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Successful Loy Krathong Celebration

This is a letter of appreciation to members of the
Club Chiang Mai who donated money to support volunteer
participants who walked in the Loy Krathong parade.

November 14, 1998
Dear CC Members.

As manager of the Sangha Metta Project, I would, on behalf of all the HIV+ people who took part in the Loy Krathong parade, like to thank you for your kind contribution which was greatly instrumental to the success of our participation.

The Loy Krathong Parade has now passed and the reception given by the spectators made all the time and effort more than worthwhile. The entire route was lined on both sides with thousands of people. A recorded message announced that the passing float represented the Chiang Mai Network of People Living with HIV+ that all the participants were HIV+, as was the beauty queen who looked absolutely stunning. Applause erupted spontaneously at spots along the way and cameras flashed nonstop. One of the most moving moments occurred when a man stepped out of the crowd, declared that he was HIV+, and asked if he could join the procession. Participants broke their ranks, mingled with the spectators, handed out condoms and gave information on living with HIV was well as addresses for further information. At the end, the participants received a special commendation award from the judges. Spirits were raised higher than the heavens on that night, and years of prejudice and discrimination were washed away by the sea of enthusiasm, More was achieved in the space of 3-4 hours than has been achieved in years. You all have just reason to feel proud of the contribution you made. Thank you.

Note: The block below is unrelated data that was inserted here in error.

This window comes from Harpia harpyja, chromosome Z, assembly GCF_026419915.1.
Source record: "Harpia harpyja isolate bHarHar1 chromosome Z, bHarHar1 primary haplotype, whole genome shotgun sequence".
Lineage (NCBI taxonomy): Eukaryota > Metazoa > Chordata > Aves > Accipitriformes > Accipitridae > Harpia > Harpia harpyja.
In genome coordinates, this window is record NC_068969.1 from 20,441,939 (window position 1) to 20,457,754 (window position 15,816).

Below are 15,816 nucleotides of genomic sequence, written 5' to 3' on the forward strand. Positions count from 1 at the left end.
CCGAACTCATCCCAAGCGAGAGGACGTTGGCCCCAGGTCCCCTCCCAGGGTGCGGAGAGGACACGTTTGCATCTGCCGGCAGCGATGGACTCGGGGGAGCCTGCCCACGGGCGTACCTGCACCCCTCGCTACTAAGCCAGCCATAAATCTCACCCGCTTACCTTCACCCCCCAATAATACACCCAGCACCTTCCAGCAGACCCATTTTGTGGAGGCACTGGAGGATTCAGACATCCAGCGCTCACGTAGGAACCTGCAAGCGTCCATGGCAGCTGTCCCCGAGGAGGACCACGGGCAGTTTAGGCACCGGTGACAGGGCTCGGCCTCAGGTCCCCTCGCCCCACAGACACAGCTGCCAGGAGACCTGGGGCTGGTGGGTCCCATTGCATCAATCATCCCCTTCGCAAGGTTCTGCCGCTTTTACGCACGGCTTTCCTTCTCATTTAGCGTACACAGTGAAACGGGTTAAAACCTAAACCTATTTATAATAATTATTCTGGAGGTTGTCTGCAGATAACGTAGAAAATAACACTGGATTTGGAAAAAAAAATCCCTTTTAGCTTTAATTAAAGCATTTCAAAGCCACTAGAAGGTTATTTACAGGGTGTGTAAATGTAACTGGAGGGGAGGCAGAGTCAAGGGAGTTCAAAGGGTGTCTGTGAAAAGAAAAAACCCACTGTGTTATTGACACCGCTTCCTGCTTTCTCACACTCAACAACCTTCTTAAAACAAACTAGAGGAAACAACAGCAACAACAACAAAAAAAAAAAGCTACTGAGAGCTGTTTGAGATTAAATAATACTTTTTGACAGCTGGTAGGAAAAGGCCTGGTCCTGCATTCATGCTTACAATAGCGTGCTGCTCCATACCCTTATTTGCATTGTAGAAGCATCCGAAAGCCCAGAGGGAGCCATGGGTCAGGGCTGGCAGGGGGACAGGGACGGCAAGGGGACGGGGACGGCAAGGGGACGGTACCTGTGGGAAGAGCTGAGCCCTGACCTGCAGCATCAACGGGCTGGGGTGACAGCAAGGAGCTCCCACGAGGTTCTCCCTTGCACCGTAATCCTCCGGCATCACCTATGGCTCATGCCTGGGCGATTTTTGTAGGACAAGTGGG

May I take this opportunity to bring you up to date on the HIV/AIDS situation in Thailand. Sentinel surveillance documented in the hardest hit areas throughout Thailand reveal that the number of people living with HIV could be as high as 1.5 million, perhaps even more. Of that figure, about 10% have developed full blown AIDS. Since the epidemic first hit Thailand in the early 80s, an estimated 270,000 people have already died of AIDS- related illnesses. There are approximately 50,000 children orphaned by AIDS and the number threatens to increase. Statistics in northern Thailand show a decline in the number of new infections, but an increase in the number of people becoming symptomatic . In other regions of the country, particularly the northeast and the central regions, the number of new infections is increasing. In those areas, the victims are housewives and new born babies. AZT trials on HIV+ pregnant women have shown that the rate of mother-child transmission can be reduced from around 33% to around 13%. Clinical care is very costly, though. Stigma and discrimination still remain a very serious factor in handling the socioeconomic impacts of the epidemic. This stigma still causes schools (in some areas) to close their doors on innocent children, employers to stamp rejected on applications by HIV+ people, and some people to choose suicide as a way out. Efforts are being made to educate the public on acceptance and living with HIV. A lot of work still needs to be done, though, I have been invited to give a talk on "The Role of Buddhist Monks in HIV/AIDS Management: at the non-Formal Northern Thai Group on Tuesday, December 8, 1998 at the Alliance Francaise at 7.30 pm. Please feel welcome to come along and I will be happy to answer any questions you might like to ask on that night.

Once again thank you for all your kind help and I hope we have a chance to work together again in the future, for the benefit of all those who are infected with or affected by HIV/AIDS - and for the benefit of their children.

Laurie Maund
Project Manager
Sangha Metta Project

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